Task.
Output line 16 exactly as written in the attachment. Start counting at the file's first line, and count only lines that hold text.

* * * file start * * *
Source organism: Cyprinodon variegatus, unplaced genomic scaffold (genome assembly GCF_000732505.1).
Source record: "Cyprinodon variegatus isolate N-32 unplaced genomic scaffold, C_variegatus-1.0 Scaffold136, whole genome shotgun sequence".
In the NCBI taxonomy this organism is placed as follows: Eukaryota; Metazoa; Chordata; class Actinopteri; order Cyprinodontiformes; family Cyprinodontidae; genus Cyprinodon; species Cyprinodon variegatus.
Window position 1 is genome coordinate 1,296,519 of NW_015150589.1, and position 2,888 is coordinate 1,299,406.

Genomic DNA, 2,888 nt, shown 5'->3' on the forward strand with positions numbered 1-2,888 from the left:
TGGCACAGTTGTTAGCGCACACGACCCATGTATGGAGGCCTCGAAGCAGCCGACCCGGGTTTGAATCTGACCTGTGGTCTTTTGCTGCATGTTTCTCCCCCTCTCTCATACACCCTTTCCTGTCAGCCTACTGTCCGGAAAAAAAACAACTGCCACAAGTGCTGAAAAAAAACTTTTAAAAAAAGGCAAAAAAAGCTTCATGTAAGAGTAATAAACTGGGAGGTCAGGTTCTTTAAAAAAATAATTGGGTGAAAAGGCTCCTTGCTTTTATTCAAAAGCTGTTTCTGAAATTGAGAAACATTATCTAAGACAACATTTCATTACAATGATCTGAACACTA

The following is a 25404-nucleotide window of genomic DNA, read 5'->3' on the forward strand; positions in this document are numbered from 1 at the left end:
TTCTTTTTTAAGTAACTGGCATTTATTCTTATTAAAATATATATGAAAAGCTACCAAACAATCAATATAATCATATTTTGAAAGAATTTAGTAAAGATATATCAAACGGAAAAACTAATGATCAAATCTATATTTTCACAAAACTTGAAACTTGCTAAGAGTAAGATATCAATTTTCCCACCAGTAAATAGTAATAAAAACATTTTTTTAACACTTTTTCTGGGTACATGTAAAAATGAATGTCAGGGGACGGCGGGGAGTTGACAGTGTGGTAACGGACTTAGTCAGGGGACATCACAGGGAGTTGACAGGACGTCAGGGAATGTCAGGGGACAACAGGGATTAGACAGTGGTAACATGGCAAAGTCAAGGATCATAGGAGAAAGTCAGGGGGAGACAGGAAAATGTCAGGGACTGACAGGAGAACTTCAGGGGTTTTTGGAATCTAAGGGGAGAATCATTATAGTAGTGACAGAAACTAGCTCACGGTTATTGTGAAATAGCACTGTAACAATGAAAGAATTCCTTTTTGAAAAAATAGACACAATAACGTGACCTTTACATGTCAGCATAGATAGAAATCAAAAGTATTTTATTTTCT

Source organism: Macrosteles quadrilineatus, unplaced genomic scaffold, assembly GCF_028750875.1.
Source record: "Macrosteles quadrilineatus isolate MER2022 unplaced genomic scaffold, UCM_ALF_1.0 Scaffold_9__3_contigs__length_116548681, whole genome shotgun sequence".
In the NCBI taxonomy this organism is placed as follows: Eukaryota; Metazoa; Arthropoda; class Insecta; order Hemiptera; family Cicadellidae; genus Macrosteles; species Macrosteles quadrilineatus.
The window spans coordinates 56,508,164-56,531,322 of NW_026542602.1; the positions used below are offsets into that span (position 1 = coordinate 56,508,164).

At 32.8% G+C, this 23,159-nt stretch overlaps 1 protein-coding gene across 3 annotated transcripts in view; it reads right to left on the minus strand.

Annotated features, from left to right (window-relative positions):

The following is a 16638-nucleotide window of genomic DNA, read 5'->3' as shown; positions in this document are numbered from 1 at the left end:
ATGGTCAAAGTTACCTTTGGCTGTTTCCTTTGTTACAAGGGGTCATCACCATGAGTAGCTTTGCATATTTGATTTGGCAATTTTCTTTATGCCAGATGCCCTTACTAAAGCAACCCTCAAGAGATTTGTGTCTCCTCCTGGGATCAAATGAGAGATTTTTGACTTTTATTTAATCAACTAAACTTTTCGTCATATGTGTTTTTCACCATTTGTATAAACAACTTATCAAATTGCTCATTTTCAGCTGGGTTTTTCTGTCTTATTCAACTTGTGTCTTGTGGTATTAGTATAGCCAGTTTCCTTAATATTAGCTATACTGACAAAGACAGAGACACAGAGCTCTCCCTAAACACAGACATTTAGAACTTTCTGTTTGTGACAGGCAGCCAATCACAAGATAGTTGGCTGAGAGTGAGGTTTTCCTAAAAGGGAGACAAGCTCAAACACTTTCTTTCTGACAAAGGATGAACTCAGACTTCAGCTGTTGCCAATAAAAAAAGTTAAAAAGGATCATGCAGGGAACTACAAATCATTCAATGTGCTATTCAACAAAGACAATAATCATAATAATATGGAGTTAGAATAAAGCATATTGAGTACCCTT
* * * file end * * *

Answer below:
ATGGTCAAAGTTACCTTTGGCTGTTTCCTTTGTTACAAGGGGTCATCACCATGAGTAGCTTTGCATATTTGATTTGGCAATTTTCTTTATGCCAGATGCCCTTACTAAAGCAACCCTCAAGAGATTTGTGTCTCCTCCTGGGATCAAATGAGAGATTTTTGACTTTTATTTAATCAACTAAACTTTTCGTCATATGTGTTTTTCACCATTTGTATAAACAACTTATCAAATTGCTCATTTTCAGCTGGGTTTTTCTGTCTTATTCAACTTGTGTCTTGTGGTATTAGTATAGCCAGTTTCCTTAATATTAGCTATACTGACAAAGACAGAGACACAGAGCTCTCCCTAAACACAGACATTTAGAACTTTCTGTTTGTGACAGGCAGCCAATCACAAGATAGTTGGCTGAGAGTGAGGTTTTCCTAAAAGGGAGACAAGCTCAAACACTTTCTTTCTGACAAAGGATGAACTCAGACTTCAGCTGTTGCCAATAAAAAAAGTTAAAAAGGATCATGCAGGGAACTACAAATCATTCAATGTGCTATTCAACAAAGACAATAATCATAATAATATGGAGTTAGAATAAAGCATATTGAGTACCCTT